Thanks, Scott P. (talk) 11:57, 28 August 2013 (UTC)

Hi Scott, it's not that I disagree with your points, I'm editing to maintain the quality of the article overall. There is a temptation for each editor to add the point they are more interested in or feel most strongly about. The aspects you raise are discussed in other parts of the article, and I think the remaining edits we made are good and add to the quality of the article. --Whizz40 (talk) 15:31, 28 August 2013 (UTC)
Hi Whizz, The one event which seems to me to be quite significant, but which you have deleted was the American event of 1776 which marked the first time in recent history that a successful overthrow of a monarchical system occurred, followed by its replacement with a democratically elected leadership, and that this political shift was then followed by numerous other similar shifts towards democracy throughout the world. I could find no other discussion of this particular event anywhere else in the article, and it seems to me that it was a somewhat relevant historical event, worthy of noting in an article section on the history of democracy. Could you please specifically explain why you might feel that this event was either not "important" enough, or why it might somehow pose as too much of a "misleading over simplification", to warrant inclusion in this article?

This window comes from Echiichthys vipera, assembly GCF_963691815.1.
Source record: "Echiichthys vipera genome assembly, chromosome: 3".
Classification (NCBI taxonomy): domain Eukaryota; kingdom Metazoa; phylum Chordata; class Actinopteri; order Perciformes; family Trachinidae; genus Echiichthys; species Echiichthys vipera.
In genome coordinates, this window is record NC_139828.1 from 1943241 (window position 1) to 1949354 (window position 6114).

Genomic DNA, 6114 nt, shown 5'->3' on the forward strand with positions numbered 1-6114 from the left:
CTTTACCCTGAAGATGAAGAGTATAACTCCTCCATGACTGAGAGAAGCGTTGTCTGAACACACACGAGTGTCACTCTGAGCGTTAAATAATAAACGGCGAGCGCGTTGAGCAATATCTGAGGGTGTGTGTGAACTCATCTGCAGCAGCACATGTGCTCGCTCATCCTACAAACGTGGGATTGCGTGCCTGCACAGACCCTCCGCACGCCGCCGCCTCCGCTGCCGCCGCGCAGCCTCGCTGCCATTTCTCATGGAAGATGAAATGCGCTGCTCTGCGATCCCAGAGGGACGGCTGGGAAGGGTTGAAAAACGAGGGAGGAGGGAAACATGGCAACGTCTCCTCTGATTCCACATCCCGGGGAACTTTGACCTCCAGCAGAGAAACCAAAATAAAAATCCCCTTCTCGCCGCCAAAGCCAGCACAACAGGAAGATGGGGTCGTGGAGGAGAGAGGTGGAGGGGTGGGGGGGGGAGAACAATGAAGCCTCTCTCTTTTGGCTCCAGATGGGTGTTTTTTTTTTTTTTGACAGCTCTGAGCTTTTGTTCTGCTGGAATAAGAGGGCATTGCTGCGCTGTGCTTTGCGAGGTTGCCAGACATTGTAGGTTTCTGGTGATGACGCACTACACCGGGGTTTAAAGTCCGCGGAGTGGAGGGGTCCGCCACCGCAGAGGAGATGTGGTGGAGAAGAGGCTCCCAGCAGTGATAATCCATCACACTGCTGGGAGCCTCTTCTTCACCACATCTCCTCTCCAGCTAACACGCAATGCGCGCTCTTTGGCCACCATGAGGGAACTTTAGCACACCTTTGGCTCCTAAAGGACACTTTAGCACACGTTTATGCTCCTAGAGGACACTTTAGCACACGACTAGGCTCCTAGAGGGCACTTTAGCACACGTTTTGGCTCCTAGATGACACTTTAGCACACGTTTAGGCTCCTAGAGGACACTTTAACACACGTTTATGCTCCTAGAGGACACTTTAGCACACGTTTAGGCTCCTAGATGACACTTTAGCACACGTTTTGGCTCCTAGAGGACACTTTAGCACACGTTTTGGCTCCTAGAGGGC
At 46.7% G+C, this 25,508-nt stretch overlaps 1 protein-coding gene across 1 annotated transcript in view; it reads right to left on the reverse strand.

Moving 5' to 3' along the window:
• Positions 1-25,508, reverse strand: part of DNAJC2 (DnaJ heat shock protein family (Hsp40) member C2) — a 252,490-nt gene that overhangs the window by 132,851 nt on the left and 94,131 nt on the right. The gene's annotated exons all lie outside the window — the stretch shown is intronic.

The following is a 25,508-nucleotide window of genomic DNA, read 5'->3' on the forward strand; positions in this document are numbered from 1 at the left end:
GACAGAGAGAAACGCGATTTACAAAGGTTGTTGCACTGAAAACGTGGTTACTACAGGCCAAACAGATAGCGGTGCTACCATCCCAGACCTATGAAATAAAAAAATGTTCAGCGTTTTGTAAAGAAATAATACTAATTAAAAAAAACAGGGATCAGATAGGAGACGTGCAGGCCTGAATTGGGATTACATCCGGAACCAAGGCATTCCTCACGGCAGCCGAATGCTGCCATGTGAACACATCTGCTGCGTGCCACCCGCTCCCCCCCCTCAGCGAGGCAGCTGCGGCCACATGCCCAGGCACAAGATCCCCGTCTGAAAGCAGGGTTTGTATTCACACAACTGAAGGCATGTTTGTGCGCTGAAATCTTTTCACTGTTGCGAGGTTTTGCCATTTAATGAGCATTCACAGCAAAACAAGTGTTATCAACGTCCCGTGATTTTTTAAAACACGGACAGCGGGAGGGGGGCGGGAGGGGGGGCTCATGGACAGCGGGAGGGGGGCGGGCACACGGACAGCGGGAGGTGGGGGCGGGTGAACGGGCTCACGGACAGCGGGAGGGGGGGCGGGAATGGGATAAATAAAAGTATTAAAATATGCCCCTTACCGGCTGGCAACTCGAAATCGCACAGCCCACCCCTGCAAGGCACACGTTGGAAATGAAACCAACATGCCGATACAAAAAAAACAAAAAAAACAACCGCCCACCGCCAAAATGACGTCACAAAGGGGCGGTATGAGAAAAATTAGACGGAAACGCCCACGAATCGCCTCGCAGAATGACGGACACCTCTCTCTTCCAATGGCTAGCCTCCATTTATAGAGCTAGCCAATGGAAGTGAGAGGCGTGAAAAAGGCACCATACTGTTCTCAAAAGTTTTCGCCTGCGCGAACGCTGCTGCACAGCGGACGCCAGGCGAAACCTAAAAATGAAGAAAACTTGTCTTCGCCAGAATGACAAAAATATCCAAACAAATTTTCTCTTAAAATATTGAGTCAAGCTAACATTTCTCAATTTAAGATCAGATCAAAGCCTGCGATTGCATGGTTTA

While Americans may have fumbled around a great deal since 1776, I don't think that there are many historians who would tell you 1776 was irrelevant to the development of democracy in the world. How specifically might you feel that inclusion of a reference to this event in the article would "degrade" the quality of this article?
Other than this, I am satisfied with our edits.
Thanks, Scott P. (talk) 17:53, 28 August 2013 (UTC)
Hi Scott, I think it's fair to say the ideas of the revolution and rights conferred by the Constitution developed over time. At the same time democracy was developing of its own accord in many countries around the world. We need to be careful not to promote one form of democracy over others. Nor to overstate the influence of events in one part of the world on others. Successful overthrow of a monarchical system in not essential to democracy; development of a constitutional monarchy can be just as effective, as has been the case in many countries.